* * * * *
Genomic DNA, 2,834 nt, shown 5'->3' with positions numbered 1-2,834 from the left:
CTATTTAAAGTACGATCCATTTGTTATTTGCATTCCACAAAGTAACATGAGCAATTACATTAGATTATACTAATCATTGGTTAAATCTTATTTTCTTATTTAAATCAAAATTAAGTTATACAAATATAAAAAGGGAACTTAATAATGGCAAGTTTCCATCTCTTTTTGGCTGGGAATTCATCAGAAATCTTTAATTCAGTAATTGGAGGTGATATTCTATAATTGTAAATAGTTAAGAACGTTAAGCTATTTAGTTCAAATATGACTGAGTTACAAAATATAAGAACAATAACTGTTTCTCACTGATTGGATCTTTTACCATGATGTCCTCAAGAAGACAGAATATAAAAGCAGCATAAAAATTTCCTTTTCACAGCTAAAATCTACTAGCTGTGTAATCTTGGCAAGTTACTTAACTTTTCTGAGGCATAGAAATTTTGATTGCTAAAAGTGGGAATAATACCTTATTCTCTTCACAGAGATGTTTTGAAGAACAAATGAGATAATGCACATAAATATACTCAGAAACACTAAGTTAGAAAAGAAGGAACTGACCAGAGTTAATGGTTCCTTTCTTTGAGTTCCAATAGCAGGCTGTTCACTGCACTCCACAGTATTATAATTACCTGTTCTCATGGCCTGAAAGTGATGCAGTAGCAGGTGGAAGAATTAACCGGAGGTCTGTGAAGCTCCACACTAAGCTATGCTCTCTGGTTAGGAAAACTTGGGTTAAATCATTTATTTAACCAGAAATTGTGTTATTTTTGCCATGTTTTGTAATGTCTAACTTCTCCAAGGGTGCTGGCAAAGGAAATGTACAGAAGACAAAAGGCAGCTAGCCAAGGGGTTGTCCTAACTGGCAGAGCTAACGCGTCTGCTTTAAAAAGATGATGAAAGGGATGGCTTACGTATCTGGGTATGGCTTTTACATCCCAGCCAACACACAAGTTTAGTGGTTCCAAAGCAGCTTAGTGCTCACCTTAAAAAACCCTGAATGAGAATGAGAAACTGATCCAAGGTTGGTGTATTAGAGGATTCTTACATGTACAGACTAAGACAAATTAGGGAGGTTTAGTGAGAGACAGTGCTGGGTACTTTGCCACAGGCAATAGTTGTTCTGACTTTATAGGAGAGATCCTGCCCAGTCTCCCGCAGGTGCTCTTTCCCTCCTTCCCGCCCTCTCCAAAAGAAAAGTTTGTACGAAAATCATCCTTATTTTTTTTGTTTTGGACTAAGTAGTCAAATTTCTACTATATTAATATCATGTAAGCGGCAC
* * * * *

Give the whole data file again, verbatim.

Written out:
Genomic DNA, 2,834 nt, shown 5'->3' with positions numbered 1-2,834 from the left:
CTATTTAAAGTACGATCCATTTGTTATTTGCATTCCACAAAGTAACATGAGCAATTACATTAGATTATACTAATCATTGGTTAAATCTTATTTTCTTATTTAAATCAAAATTAAGTTATACAAATATAAAAAGGGAACTTAATAATGGCAAGTTTCCATCTCTTTTTGGCTGGGAATTCATCAGAAATCTTTAATTCAGTAATTGGAGGTGATATTCTATAATTGTAAATAGTTAAGAACGTTAAGCTATTTAGTTCAAATATGACTGAGTTACAAAATATAAGAACAATAACTGTTTCTCACTGATTGGATCTTTTACCATGATGTCCTCAAGAAGACAGAATATAAAAGCAGCATAAAAATTTCCTTTTCACAGCTAAAATCTACTAGCTGTGTAATCTTGGCAAGTTACTTAACTTTTCTGAGGCATAGAAATTTTGATTGCTAAAAGTGGGAATAATACCTTATTCTCTTCACAGAGATGTTTTGAAGAACAAATGAGATAATGCACATAAATATACTCAGAAACACTAAGTTAGAAAAGAAGGAACTGACCAGAGTTAATGGTTCCTTTCTTTGAGTTCCAATAGCAGGCTGTTCACTGCACTCCACAGTATTATAATTACCTGTTCTCATGGCCTGAAAGTGATGCAGTAGCAGGTGGAAGAATTAACCGGAGGTCTGTGAAGCTCCACACTAAGCTATGCTCTCTGGTTAGGAAAACTTGGGTTAAATCATTTATTTAACCAGAAATTGTGTTATTTTTGCCATGTTTTGTAATGTCTAACTTCTCCAAGGGTGCTGGCAAAGGAAATGTACAGAAGACAAAAGGCAGCTAGCCAAGGGGTTGTCCTAACTGGCAGAGCTAACGCGTCTGCTTTAAAAAGATGATGAAAGGGATGGCTTACGTATCTGGGTATGGCTTTTACATCCCAGCCAACACACAAGTTTAGTGGTTCCAAAGCAGCTTAGTGCTCACCTTAAAAAACCCTGAATGAGAATGAGAAACTGATCCAAGGTTGGTGTATTAGAGGATTCTTACATGTACAGACTAAGACAAATTAGGGAGGTTTAGTGAGAGACAGTGCTGGGTACTTTGCCACAGGCAATAGTTGTTCTGACTTTATAGGAGAGATCCTGCCCAGTCTCCCGCAGGTGCTCTTTCCCTCCTTCCCGCCCTCTCCAAAAGAAAAGTTTGTACGAAAATCATCCTTATTTTTTTTGTTTTGGACTAAGTAGTCAAATTTCTACTATATTAATATCATGTAAGCGGCAC